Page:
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Asian Art
Artist: Tōshūsai Sharaku, Japanese, active 1794–95

The Actor Arashi Ryūzō as the Moneylender Ishibe no Kinkichi, from the play The Iris Soga of the Bunroku Period


Ukiyo-e: polychrome woodblock print

sheet: 14 15/16 × 10 1/16 in. (38 × 25.5 cm)
Hobart and Edward Small Moore Memorial Collection, Gift of Mrs. William H. Moore
In the play The Iris Soga of the Bunroku Period, after the murders of his master and his master’s eldest son and daughter-in-law, the loyal servant Tanabe Bunzō vows to avenge the death of his lord’s family and waits over twenty years for the opportunity. During the intervening years, Bunzō has difficulty making ends meet because of his injured leg. This print depicts Ishibe no Kinkichi, the moneylender who repeatedly badgers Bunzō for repayment of his debts. His set lips and the act of rolling up his sleeves show his spiteful determination to collect his money.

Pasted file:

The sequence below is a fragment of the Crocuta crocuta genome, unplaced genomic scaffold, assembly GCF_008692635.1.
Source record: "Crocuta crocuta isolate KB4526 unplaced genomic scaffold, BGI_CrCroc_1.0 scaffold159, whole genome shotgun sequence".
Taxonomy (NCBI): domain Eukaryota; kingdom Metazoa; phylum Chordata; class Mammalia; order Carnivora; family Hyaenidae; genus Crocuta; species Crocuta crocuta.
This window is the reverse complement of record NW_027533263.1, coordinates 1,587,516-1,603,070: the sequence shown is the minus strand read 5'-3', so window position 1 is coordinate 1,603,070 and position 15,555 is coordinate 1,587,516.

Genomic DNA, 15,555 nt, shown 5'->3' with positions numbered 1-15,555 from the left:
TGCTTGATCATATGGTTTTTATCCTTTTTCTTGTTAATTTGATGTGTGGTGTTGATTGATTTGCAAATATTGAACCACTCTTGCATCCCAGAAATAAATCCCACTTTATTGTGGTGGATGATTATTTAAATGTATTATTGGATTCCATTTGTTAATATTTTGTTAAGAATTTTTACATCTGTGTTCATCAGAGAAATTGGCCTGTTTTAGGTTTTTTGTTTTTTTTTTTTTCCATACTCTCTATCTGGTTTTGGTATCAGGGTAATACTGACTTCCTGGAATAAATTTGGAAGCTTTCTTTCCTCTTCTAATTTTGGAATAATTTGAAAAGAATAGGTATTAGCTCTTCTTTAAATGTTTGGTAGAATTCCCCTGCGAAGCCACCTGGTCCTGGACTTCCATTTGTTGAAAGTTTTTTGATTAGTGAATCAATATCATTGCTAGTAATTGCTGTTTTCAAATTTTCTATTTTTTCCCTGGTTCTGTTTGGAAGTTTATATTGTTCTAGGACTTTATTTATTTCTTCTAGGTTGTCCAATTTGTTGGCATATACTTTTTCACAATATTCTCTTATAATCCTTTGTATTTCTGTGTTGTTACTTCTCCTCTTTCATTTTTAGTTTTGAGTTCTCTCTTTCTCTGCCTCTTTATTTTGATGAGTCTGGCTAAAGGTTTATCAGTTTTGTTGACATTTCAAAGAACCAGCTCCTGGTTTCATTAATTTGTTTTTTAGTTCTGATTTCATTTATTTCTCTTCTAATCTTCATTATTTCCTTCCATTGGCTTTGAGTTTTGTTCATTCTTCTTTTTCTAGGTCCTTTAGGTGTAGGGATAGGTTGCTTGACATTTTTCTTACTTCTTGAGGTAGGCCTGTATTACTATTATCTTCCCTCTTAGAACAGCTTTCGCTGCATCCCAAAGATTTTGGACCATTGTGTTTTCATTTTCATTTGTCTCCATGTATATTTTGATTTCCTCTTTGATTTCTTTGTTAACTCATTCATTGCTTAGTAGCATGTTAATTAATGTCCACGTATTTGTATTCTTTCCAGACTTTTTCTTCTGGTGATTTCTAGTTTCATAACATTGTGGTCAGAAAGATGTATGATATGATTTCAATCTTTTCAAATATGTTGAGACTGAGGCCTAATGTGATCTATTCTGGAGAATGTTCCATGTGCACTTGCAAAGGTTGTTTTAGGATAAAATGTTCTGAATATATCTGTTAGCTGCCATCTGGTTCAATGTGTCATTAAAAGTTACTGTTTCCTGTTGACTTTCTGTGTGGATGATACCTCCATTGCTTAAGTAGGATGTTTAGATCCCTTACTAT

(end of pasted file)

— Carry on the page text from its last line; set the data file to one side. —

Edo period (1615–1868)
Works on Paper - Prints

Mrs. William H. Moore (1858–1955), New York, to 1950; Yale University Art Gallery, New Haven, Conn.


Elise Grilli, Sharaku (New York: Crown Publishers, 1958), color pl. 10.

George J. Lee, Edo Culture in Japanese prints, exh. cat. (New Haven, Conn.: Yale University Art Gallery, 1972), 43, no. 7.

Keizaburo Yamaguchi and Ato Senta Nihon, eds., Sharaku: Shunsho, Shunko, Shun’ei, Enkyo (Tokyo: Gyosei, 1991).

Note: This electronic record was created from historic documentation that does not necessarily reflect the Yale University Art Gallery’s complete or current knowledge about the object. Review and updating of such records is ongoing.